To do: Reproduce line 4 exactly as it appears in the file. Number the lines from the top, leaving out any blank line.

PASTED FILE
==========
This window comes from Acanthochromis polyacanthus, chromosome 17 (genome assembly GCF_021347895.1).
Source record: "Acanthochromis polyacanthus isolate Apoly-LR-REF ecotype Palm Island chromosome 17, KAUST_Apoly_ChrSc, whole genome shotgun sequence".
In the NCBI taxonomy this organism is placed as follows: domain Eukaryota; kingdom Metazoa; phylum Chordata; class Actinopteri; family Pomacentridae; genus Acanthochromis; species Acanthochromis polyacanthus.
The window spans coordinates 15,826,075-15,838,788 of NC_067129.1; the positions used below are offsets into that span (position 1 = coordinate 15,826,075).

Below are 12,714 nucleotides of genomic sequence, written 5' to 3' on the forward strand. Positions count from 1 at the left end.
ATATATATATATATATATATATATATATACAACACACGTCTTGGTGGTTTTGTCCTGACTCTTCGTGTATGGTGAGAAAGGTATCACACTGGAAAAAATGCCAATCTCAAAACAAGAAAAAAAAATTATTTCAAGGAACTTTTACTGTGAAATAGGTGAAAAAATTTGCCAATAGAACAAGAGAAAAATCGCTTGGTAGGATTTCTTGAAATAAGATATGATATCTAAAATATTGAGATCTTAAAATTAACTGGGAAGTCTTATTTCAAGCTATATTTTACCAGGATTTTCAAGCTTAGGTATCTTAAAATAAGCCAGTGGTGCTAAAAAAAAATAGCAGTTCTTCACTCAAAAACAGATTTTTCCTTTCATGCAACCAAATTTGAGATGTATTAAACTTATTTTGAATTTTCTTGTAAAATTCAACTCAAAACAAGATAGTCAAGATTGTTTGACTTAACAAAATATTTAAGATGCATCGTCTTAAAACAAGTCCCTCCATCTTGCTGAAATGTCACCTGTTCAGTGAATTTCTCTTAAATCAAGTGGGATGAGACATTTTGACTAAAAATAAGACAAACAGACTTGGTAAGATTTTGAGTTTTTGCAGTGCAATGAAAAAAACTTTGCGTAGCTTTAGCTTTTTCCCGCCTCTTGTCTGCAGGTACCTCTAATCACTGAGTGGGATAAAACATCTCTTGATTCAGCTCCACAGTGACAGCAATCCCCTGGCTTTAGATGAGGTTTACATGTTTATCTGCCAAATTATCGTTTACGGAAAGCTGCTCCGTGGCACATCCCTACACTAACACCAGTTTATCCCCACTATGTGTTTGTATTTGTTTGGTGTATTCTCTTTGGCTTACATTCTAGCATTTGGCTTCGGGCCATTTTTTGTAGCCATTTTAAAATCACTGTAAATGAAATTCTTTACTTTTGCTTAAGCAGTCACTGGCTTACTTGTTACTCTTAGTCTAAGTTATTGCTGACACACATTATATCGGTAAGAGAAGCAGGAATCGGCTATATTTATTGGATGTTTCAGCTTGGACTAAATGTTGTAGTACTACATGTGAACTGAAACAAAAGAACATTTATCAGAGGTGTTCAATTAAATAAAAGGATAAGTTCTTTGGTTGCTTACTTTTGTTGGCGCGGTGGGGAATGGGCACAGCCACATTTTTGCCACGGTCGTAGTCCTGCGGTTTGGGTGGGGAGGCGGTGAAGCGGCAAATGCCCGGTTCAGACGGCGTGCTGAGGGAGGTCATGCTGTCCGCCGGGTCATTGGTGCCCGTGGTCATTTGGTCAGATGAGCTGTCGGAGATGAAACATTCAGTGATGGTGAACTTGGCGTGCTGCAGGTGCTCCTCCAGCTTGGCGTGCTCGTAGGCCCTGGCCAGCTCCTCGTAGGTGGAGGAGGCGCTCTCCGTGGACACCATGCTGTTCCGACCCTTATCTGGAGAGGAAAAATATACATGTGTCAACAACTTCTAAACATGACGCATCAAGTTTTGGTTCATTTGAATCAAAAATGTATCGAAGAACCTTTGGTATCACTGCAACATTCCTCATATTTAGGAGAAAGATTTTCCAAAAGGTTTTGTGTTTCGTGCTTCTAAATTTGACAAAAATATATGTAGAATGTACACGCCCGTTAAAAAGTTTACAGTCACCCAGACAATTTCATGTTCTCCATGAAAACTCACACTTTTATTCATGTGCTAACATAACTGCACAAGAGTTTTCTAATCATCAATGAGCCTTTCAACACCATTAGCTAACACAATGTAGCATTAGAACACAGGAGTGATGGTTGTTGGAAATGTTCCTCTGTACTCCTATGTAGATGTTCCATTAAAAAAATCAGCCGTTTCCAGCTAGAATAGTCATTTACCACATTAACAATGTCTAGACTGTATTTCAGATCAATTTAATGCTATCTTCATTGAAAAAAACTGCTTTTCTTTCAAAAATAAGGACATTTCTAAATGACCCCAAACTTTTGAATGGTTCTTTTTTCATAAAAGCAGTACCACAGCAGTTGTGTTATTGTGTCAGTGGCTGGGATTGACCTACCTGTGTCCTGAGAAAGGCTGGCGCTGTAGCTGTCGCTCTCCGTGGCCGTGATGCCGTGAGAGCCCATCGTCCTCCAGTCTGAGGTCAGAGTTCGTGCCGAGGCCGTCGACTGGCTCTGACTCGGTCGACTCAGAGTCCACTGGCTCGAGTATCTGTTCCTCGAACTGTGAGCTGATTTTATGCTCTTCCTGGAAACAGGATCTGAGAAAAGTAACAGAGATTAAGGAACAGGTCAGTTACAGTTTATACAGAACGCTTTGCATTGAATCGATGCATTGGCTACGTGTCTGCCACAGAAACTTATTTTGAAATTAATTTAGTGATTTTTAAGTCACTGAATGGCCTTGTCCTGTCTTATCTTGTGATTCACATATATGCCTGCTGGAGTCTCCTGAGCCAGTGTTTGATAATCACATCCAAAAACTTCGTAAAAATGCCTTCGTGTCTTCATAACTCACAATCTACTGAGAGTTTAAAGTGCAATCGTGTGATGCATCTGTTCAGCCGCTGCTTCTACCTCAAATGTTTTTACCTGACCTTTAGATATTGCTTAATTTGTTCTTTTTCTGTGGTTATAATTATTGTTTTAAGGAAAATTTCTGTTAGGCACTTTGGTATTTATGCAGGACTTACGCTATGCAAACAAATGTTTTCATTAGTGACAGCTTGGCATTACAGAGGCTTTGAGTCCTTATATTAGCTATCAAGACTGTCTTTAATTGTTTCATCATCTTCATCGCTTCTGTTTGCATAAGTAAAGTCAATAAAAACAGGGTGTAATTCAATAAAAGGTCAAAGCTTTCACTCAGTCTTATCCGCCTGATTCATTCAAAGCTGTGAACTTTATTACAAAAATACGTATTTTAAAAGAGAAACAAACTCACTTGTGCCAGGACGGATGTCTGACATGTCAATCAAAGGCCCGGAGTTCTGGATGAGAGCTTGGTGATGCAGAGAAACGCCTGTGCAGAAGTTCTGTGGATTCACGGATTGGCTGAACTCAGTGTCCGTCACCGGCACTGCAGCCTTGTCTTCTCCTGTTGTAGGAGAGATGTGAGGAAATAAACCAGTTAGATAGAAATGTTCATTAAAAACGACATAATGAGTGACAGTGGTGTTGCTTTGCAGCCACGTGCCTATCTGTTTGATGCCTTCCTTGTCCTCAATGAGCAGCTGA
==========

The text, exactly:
The window spans coordinates 15,826,075-15,838,788 of NC_067129.1; the positions used below are offsets into that span (position 1 = coordinate 15,826,075).